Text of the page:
Intraoperative Transesophageal Echocardiography Using a Miniaturized Transducer in a Neonate Undergoing Norwood Procedure for Hypoplastic Left Heart Syndrome
A 7-day–old neonate (weight, 2.7 kg; height, 48 cm) with hypoplastic left heart syndrome was referred to our institution for a Norwood stage I palliation procedure. In the small neonate, conventional transesophageal echocardiographic probe insertion and manipulation can induce hemodynamic instability or respiratory compromise. Therefore, the usual weight range for neonates and infants who can be safely imaged in the operating department with the use of currently available echocardiographic probes is >3 kg.
Recently, a new phased-array intracardiac echocardiographic catheter (AcuNav, Acuson-Siemens Corp, Mountain View, Calif) has been developed and has been tested for transesophageal imaging in humans1 and animals.2 The dimensions of this catheter (3.3-mm diameter) allow for safe hemodynamic and respiratory imaging.
In the present report, we used this 3.3-mm diameter catheter intraoperatively before and after cardiopulmonary bypass. The transducer has a 64-element phased array oriented in a longitudinal plan with multiple frequencies from 5.5 to 10 MHz with maximal tissue penetration of 12 cm and was connected to a commercially available echocardiograph (CV 70, Acuson-Siemens Corp, Mountain View, Calif). After lubrication, the catheter was carefully inserted (15 seconds) after induction of anesthesia and nasotracheal intubation (Figure 1) with no difficulty and no hemodynamic or respiratory consequences. Before cardiopulmonary bypass, single right atrium, right ventricle, aorta, and main pulmonary artery were easily visualized (Movie I and II in the online-only Data Supplement), and we observed a good contractility of the right ventricle (Movie III in the online-only Data Supplement). After cardiopulmonary bypass discontinuation, mild neoaortic valve regurgitation was noticed (Movie IV in the online-only Data Supplement). Blalock-Taussig shunt was easily visualized (Movie V in the online-only Data Supplement), and Doppler recording of its flow was recorded (Figure 2).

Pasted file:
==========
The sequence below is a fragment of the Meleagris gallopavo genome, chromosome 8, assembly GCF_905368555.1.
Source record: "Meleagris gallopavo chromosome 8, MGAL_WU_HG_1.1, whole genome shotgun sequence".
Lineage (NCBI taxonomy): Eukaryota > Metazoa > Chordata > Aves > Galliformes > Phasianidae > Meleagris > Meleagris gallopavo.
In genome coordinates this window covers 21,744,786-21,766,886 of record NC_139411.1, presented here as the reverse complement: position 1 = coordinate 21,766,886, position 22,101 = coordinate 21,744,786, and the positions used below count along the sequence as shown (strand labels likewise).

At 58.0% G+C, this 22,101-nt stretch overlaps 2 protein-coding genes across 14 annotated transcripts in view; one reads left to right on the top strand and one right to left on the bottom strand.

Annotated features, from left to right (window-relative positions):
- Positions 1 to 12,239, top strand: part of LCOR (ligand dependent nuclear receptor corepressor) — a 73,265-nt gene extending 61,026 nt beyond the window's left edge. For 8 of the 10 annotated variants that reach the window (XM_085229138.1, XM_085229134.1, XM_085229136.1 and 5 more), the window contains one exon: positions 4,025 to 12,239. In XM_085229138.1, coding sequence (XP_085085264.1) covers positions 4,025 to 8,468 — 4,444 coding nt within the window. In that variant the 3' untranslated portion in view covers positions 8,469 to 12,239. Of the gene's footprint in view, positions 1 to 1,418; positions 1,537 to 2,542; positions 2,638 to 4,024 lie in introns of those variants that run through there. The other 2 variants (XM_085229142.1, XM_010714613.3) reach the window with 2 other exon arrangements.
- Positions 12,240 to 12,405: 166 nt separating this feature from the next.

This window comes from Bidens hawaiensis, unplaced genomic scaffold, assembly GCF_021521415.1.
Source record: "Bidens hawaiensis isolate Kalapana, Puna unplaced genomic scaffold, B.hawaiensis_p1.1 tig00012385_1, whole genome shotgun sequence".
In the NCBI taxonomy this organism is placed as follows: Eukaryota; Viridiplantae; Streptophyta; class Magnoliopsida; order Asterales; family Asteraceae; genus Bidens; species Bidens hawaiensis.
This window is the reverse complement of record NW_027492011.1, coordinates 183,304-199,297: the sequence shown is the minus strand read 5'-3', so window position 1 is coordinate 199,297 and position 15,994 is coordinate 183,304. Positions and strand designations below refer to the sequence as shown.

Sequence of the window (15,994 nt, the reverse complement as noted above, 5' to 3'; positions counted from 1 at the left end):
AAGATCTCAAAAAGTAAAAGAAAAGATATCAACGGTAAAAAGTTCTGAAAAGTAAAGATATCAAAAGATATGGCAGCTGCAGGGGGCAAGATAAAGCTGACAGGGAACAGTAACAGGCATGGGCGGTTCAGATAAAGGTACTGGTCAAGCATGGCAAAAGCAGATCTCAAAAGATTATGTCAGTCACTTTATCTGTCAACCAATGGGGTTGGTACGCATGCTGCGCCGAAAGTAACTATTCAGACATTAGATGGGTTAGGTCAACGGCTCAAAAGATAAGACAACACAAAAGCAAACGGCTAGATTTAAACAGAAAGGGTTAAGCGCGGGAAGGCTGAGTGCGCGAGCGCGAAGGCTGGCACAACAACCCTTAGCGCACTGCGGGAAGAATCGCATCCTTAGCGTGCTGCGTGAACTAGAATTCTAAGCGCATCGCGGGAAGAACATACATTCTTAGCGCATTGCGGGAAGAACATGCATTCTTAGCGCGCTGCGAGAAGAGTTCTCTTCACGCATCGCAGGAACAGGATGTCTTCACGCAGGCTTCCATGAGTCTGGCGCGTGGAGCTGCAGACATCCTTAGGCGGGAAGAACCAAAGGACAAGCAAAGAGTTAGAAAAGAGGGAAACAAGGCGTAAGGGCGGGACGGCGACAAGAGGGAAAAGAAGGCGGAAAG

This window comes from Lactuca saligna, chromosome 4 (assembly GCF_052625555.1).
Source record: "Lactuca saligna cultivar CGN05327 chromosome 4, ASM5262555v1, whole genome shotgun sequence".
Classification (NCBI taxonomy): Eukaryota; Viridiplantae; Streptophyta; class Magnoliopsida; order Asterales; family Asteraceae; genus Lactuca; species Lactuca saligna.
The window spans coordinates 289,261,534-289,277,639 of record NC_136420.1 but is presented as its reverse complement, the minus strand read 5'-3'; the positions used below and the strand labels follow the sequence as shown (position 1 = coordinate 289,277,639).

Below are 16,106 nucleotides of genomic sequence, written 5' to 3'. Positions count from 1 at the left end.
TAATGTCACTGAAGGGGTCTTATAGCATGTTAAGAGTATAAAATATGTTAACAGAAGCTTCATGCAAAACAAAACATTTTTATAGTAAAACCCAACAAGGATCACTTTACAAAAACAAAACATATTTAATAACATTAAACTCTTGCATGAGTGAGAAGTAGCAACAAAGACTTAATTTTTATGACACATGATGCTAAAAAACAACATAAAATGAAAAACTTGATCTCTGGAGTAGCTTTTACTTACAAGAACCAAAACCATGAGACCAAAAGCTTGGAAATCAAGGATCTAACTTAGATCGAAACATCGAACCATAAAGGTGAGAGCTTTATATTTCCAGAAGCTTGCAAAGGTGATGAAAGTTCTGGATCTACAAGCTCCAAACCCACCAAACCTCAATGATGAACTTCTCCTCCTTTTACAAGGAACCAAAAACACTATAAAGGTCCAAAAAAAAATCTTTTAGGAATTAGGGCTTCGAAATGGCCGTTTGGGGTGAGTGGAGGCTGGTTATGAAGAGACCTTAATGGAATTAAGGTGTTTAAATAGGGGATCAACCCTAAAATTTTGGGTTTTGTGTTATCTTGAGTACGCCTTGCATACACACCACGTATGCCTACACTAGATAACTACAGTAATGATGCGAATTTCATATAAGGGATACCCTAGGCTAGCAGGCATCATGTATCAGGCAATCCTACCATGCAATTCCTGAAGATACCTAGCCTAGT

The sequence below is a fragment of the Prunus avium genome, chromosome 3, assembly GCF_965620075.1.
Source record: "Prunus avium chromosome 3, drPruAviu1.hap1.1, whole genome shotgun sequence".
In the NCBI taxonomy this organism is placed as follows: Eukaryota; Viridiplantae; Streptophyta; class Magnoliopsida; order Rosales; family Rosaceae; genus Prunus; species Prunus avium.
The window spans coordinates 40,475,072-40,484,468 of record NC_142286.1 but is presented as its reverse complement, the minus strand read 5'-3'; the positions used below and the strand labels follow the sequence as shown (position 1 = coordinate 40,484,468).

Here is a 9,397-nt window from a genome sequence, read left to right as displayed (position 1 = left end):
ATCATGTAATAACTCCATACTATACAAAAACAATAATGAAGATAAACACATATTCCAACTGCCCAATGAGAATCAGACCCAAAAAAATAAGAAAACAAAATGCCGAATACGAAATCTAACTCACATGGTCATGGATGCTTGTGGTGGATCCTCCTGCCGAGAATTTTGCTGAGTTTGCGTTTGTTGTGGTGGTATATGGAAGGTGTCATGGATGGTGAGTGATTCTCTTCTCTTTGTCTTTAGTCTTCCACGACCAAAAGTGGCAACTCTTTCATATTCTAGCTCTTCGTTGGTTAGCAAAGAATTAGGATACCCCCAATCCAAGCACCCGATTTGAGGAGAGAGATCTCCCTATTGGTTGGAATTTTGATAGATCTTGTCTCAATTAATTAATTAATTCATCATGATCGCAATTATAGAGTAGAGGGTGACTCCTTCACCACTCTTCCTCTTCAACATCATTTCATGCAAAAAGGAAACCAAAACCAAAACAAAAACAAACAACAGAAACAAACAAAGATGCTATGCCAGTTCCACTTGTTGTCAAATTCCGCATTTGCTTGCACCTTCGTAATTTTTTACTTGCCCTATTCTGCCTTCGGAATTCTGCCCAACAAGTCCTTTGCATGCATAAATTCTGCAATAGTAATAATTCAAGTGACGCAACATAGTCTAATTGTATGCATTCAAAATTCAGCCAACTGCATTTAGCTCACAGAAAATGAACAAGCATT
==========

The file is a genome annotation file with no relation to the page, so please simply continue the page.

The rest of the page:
These images demonstrate the valuable diagnostic utility of transesophageal echocardiography with the use of an intracardiac echocardiographic catheter in small neonates as an alternative to conventional transesophageal echocardiography with its associated hemodynamic and respiratory potential complications.
The online-only Data Supplement, which includes Movies I through V, is available with this article at http://circ.ahajournals.org/cgi/content/full/ 117/5/702/DC1.